Credit: ESA/PACS/SPIRE/Luong & Motte, HOBYS Key Program consortium; ESA/XMM-Newton and ESA
Life and Death Interacting
High-mass stars are usually born in groups buried within dense clouds of gas and dust. Even if these stars form at the same time, they don't all age at the same rate. Lower mass stars age at a leisurely pace, while higher mass stars speed though the complex stages of thermonuclear processing deep within their interiors until they reach the final iron catastrophe and explode as a supernova. These superpowerful supernovae have a tremendous impact on the star-forming cloud, halting star formation in some regions, sparking it in others. One of the best examples of this is the W44 supernova remnant in the constellation of Aquila (the Eagle). The image above shows energetic X-ray emission seen by the XMM-Newton X-ray observatory (in blue) produced about 20,000 years ago by a supernova explosion of some massive star within a star-forming cloud. It also shows lower-energy infrared emisson produced by hot dust, and gas ionized by the intense ltraviolet radiation from young massive stars in the cloud, as seen by the Herschel Space Observatory. Circles highlight W44, and three other ionizded regions to the right of W44, along with emission from the Galactic Plane of the Milky Way in the lower left. Also highlighted is an object marked, PSR B1853+01 which is a rapidly spinning magnetized pulsar, the tiny, leftover compressed core of the star, which produces high energy X-ray radiation.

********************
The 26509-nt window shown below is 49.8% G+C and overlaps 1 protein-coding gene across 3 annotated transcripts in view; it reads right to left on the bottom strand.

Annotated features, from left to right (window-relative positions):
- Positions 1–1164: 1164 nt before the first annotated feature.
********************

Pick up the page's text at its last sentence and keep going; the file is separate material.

Published: October 19, 2020
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Page Author: Dr. Michael F. Corcoran
Last modified Monday, 26-Oct-2020 10:54:26 EDT